- Buddhists grant entry to their holy temples to everybody. Thus, respect the dress code at temples. Get your shoes off and cover knees and shoulders to comply minimum requirements or even better - cover ankles and elbows.
- Buddhists consider the head as the seat of the soul and thus should'nt be touched by strangers. Even most Thai moms do not stroke their children heads for this reason.
- Don't step on dropped down money, because a portayal of the king is printed on Thai currency. Thais rate all images of the king or royal family as sacred.
- Never disparage or insult the royal family. Speaking bad of them is treated as serious crime.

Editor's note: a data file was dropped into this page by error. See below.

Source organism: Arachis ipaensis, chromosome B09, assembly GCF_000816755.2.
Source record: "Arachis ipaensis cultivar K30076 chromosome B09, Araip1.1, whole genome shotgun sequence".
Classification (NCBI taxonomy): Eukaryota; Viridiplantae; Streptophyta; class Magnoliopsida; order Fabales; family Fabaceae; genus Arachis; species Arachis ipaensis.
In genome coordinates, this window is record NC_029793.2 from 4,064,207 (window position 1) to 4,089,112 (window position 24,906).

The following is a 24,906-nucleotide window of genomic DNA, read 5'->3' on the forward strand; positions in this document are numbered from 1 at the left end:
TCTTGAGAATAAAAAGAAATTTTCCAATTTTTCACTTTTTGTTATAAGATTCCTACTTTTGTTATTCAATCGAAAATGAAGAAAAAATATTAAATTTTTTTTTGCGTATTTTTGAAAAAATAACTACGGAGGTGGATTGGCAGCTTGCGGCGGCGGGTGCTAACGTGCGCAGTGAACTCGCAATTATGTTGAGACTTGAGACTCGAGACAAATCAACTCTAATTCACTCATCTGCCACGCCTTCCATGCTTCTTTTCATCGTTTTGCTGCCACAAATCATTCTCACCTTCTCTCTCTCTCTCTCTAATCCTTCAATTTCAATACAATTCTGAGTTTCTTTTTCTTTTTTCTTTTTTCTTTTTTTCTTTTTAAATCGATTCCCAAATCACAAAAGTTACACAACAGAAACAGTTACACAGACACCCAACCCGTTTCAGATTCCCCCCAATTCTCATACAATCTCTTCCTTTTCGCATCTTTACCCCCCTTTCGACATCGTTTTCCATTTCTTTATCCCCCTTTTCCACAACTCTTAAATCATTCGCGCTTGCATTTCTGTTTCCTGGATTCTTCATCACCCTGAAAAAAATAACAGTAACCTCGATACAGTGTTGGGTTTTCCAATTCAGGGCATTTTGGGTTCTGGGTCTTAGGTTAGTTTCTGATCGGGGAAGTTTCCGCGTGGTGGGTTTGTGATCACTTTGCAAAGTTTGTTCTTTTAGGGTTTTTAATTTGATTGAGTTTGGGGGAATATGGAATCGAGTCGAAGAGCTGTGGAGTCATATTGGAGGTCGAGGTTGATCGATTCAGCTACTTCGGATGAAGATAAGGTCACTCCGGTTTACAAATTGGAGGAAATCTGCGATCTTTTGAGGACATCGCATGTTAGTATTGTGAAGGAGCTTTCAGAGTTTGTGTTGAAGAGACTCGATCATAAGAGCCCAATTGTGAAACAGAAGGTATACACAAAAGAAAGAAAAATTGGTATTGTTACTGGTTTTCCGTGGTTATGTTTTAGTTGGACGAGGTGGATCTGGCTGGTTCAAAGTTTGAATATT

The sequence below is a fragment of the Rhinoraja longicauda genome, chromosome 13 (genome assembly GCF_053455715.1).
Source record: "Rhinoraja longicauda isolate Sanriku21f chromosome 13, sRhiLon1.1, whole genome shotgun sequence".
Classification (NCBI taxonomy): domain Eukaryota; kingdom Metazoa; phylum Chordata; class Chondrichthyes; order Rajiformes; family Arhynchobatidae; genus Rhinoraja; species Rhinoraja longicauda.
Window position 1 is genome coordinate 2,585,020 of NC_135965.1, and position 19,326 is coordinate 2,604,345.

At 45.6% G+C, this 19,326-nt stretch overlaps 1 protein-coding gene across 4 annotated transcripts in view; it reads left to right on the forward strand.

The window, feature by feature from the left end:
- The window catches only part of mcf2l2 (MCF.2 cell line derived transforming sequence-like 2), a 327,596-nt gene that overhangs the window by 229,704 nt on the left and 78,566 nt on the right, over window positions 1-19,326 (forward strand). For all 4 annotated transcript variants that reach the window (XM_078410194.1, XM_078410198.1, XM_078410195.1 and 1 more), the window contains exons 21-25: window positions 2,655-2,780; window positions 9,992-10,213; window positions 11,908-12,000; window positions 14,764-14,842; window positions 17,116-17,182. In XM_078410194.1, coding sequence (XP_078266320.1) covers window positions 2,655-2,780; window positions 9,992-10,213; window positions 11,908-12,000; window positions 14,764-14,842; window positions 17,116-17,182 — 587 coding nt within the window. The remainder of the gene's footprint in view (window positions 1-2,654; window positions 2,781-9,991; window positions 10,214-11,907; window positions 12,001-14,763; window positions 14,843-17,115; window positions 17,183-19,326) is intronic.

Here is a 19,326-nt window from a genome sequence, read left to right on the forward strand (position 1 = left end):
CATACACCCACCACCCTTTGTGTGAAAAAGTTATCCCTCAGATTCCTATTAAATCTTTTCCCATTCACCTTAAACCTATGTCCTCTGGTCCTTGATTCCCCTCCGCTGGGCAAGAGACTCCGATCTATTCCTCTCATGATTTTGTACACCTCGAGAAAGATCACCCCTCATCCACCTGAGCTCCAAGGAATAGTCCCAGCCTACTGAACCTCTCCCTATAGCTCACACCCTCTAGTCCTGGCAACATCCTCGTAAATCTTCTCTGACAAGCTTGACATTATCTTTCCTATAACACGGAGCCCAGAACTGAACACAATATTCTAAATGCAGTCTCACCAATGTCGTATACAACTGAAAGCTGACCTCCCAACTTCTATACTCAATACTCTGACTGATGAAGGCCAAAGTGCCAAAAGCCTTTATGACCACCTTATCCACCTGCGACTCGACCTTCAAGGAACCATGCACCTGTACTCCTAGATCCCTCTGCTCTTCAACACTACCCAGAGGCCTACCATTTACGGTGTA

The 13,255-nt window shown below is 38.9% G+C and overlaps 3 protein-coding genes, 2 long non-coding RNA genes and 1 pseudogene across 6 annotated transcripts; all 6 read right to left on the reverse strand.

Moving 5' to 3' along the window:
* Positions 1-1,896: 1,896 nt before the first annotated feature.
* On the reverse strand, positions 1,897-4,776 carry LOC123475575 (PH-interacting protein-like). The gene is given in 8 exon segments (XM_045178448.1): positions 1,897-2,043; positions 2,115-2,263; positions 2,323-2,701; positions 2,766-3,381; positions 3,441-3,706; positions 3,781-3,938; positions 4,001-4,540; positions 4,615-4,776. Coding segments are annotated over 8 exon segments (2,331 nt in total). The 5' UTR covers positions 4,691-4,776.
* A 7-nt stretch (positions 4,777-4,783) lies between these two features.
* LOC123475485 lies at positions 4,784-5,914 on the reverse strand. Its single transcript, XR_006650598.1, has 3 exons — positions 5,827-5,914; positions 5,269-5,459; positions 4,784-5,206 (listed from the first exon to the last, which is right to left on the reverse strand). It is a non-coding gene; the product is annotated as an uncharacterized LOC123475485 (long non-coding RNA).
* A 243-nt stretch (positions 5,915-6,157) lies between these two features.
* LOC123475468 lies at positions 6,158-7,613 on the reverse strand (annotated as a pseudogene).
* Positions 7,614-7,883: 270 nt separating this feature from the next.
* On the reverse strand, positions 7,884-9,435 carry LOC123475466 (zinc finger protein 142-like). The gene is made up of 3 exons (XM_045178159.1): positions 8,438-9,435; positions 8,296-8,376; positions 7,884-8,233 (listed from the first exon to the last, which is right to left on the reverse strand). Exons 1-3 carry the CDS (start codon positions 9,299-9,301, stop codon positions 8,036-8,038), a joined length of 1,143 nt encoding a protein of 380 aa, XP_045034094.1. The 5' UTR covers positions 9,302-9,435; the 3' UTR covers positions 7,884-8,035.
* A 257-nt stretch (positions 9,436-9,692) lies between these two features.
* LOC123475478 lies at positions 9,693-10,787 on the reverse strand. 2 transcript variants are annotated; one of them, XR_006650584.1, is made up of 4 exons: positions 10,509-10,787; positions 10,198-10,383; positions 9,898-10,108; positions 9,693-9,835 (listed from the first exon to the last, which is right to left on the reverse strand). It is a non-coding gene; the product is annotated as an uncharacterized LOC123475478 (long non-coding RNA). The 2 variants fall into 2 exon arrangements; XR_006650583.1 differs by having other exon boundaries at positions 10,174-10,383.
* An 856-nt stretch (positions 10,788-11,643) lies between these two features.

- Women aren't allowed to touch or sit besides buddhist monks. If you like to give alms to monks while their begging rounds, make sure to provide it on a sheet or hand it over to a man.
- In Thailand, feet are said to be unsaintly and dirty. Therefore be sure, that your feet don't point towards a buddha statue or image while sitting. It's recommended to adopt the "meermaid posture".
- If you buy a buddha statue and it gets broken somehow - don't junk it. Buddhists have special places for them. Mostly they are gathered beneath a bodhi tree (ficus religiosa), due to the fact that Siddharta became enlightened below such a tree.
If it comes to public transport, there are several helpful hints that will save you money, time and keep the good vibes.
- Keep your valuables close to you while long distance transport. Thieves make use of the flurry at big bus terminals and rummage through your backpack down at the luggage box.
- Avoid to step over a person or his belongings. This may occur while a third class train rides for example. Again, feet are said to be unholy and dirty. Hence, Thais feel offended by getting too close to strangers feet.